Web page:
The jacket cover of Peter Hennessy’s new work describes the author as ‘the UK’s leading contemporary historian’, a reputation soundly based on a string of highly regarded books such as Cabinet, The Hidden Wiring, Whitehall and The Secret State, as well as on his high profile as a media presenter and commentator.
Whatever the medievalists might say when they think you’re not listening, 20th-century European history is hard, and post-1945 history can be the trickiest bit. The decades after 1945 are much less precisely understood, in historical terms, than the decades before. They are more subject to unchallenged platitudes and uninformed controversy: they are surrounded by white noise.
Popular views of the US civil rights movement remain focused on the post-war South.
At first sight this looks like another of those increasingly common commodity books, some of which are intended to be global in scope, and which include studies of chocolate, sugar, cod, salt and many others (digestible or not!). As Riello points out, commodities are a good way to tell a global story since many of them have been traded throughout the world for centuries.
University library shelves on both sides of the Atlantic groan under the weight of synoptic studies of the era of FDR.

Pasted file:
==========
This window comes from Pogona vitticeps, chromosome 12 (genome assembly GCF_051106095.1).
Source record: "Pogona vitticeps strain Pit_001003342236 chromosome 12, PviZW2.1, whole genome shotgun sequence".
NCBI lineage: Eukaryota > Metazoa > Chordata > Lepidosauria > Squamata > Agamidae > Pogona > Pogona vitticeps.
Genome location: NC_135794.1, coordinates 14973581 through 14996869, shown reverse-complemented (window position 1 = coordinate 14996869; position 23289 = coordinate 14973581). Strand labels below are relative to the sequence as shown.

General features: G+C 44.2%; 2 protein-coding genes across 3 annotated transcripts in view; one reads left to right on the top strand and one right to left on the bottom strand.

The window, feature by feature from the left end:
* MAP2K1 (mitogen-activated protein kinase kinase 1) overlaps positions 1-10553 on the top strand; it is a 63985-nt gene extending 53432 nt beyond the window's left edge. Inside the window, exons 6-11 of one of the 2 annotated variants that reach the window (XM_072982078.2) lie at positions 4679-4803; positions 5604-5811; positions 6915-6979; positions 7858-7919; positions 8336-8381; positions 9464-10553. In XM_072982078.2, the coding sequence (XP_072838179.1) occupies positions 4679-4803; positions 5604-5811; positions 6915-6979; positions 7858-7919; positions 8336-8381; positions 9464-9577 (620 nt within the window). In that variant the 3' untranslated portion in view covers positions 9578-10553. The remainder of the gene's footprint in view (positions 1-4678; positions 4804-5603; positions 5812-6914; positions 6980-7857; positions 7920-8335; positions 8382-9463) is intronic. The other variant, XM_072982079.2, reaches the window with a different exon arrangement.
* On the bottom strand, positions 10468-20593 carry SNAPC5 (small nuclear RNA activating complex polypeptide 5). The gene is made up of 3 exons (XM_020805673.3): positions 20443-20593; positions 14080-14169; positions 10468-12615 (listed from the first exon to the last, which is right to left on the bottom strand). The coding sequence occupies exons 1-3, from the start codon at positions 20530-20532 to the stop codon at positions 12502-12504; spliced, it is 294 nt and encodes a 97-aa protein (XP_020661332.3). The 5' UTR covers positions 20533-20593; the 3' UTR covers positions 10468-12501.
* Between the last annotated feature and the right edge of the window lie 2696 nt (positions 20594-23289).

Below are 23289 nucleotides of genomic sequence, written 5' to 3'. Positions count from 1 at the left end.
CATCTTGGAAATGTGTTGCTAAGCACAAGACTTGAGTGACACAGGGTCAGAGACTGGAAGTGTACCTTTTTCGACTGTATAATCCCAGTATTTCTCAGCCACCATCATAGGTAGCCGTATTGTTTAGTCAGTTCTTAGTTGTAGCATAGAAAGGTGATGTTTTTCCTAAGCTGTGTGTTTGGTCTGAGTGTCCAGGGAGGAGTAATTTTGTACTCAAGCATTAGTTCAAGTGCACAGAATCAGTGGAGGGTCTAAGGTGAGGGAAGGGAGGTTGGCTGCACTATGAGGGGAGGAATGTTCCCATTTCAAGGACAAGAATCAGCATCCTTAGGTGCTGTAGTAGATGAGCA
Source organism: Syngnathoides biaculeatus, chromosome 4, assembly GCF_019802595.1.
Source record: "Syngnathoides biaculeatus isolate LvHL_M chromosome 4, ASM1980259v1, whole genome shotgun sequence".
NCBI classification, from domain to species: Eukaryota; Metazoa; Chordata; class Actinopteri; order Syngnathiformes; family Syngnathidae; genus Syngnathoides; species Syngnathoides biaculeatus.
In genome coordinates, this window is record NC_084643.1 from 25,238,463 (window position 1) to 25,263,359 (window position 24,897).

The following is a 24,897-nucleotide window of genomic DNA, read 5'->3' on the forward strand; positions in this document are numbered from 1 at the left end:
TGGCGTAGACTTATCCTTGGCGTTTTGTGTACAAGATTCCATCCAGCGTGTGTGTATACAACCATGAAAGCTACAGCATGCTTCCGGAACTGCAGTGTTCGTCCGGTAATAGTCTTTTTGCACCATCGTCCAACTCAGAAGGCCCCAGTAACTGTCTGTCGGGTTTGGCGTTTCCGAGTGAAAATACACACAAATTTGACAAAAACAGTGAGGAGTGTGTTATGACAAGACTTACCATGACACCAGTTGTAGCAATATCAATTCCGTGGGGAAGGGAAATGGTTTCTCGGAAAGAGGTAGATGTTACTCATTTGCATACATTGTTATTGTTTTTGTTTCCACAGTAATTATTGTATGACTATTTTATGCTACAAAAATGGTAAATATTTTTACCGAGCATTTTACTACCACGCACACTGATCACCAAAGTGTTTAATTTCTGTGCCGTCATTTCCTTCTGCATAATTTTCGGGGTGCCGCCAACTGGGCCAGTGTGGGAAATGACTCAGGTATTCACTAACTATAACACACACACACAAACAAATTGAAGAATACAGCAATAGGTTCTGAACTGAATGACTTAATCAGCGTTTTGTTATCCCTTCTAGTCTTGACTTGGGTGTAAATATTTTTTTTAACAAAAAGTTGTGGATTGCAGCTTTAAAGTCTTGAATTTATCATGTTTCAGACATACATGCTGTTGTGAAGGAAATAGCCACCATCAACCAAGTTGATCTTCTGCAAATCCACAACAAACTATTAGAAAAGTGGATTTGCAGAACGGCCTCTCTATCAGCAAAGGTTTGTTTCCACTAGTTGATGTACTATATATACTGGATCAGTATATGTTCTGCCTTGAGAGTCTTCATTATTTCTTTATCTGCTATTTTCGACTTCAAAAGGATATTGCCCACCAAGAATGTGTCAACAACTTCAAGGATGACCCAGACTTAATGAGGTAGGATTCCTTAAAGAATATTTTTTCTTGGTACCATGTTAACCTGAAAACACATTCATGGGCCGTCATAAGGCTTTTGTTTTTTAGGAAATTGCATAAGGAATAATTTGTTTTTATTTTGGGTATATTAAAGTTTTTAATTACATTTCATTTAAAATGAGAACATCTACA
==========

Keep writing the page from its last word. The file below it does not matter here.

A sure sign of the ageing process is when events that are part of your own memory start appearing in works of history. And so it is now the case with the 1980s; for one’s students, ‘Thatcher’ is a person of whom they have no firsthand knowledge, just a figure whom many of their lecturers and supervisors are prone to paint as the devil incarnate.
Neil Davidson’s substantial and erudite book is a concerted defence of the concept of ‘Bourgeois revolution’.(1) It is composed on a heroic scale. Numerous theorists, both historical and contemporary, are laid-out, discussed and critiqued with unflagging intellectual energy.
With contemporary Japanese-Korean relations so inextricably entrenched within contentious politics of national identity and divergent expressions of historical consciousness, Jun Uchida’s Brokers of Empire could not be a more welcome addition to the field of modern East Asian history.
Modernity Britain marks the third part of Kynaston’s Tales of a New Jerusalem series. The first volume – Austerity Britain 1945–51 – covered the immediate post-war years of the Attlee government, while its successor, Family Britain 1951–57, took the story up to the end of the Eden administration.
What a great idea! The only wonder is why no publishing house thought of commissioning a book on the topic before. The reader’s delight starts straight from looking at the cover illustration – a ‘translation’ of Harry Beck’s celebrated London Tube Map, in which Waterloo Station becomes Gare de Napoléon.